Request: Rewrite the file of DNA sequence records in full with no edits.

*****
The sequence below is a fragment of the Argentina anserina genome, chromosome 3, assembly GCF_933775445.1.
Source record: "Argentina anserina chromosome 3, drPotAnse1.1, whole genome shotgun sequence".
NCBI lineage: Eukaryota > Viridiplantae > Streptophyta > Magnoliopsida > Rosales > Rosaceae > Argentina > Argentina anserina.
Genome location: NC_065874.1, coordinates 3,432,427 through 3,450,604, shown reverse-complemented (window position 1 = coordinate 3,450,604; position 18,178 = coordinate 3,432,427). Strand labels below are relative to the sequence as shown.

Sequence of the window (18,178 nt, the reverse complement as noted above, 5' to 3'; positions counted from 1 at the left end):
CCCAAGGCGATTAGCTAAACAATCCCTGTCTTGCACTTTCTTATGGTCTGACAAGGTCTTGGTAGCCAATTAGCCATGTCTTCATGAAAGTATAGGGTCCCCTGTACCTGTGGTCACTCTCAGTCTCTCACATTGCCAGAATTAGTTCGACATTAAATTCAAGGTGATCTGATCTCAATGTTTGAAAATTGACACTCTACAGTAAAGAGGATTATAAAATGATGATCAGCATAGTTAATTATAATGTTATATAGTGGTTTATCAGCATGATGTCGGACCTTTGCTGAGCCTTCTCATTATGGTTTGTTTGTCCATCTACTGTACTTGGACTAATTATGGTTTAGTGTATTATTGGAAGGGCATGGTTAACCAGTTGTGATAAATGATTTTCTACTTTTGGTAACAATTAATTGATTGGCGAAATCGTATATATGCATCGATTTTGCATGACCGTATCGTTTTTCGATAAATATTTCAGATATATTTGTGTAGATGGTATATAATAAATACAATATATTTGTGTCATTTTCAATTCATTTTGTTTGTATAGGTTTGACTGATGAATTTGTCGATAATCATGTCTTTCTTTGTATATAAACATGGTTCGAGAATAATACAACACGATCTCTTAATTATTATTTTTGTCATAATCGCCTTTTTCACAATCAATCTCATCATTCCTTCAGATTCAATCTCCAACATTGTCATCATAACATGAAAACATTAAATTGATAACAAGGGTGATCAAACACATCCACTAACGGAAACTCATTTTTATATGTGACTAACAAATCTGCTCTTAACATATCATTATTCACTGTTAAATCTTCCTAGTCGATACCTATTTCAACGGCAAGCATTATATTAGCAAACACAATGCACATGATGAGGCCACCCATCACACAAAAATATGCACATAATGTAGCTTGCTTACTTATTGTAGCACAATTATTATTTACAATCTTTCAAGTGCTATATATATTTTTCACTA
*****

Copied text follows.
The sequence below is a fragment of the Argentina anserina genome, chromosome 3, assembly GCF_933775445.1.
Source record: "Argentina anserina chromosome 3, drPotAnse1.1, whole genome shotgun sequence".
NCBI lineage: Eukaryota > Viridiplantae > Streptophyta > Magnoliopsida > Rosales > Rosaceae > Argentina > Argentina anserina.
Genome location: NC_065874.1, coordinates 3,432,427 through 3,450,604, shown reverse-complemented (window position 1 = coordinate 3,450,604; position 18,178 = coordinate 3,432,427). Strand labels below are relative to the sequence as shown.

Sequence of the window (18,178 nt, the reverse complement as noted above, 5' to 3'; positions counted from 1 at the left end):
CCCAAGGCGATTAGCTAAACAATCCCTGTCTTGCACTTTCTTATGGTCTGACAAGGTCTTGGTAGCCAATTAGCCATGTCTTCATGAAAGTATAGGGTCCCCTGTACCTGTGGTCACTCTCAGTCTCTCACATTGCCAGAATTAGTTCGACATTAAATTCAAGGTGATCTGATCTCAATGTTTGAAAATTGACACTCTACAGTAAAGAGGATTATAAAATGATGATCAGCATAGTTAATTATAATGTTATATAGTGGTTTATCAGCATGATGTCGGACCTTTGCTGAGCCTTCTCATTATGGTTTGTTTGTCCATCTACTGTACTTGGACTAATTATGGTTTAGTGTATTATTGGAAGGGCATGGTTAACCAGTTGTGATAAATGATTTTCTACTTTTGGTAACAATTAATTGATTGGCGAAATCGTATATATGCATCGATTTTGCATGACCGTATCGTTTTTCGATAAATATTTCAGATATATTTGTGTAGATGGTATATAATAAATACAATATATTTGTGTCATTTTCAATTCATTTTGTTTGTATAGGTTTGACTGATGAATTTGTCGATAATCATGTCTTTCTTTGTATATAAACATGGTTCGAGAATAATACAACACGATCTCTTAATTATTATTTTTGTCATAATCGCCTTTTTCACAATCAATCTCATCATTCCTTCAGATTCAATCTCCAACATTGTCATCATAACATGAAAACATTAAATTGATAACAAGGGTGATCAAACACATCCACTAACGGAAACTCATTTTTATATGTGACTAACAAATCTGCTCTTAACATATCATTATTCACTGTTAAATCTTCCTAGTCGATACCTATTTCAACGGCAAGCATTATATTAGCAAACACAATGCACATGATGAGGCCACCCATCACACAAAAATATGCACATAATGTAGCTTGCTTACTTATTGTAGCACAATTATTATTTACAATCTTTCAAGTGCTATATATATTTTTCACTA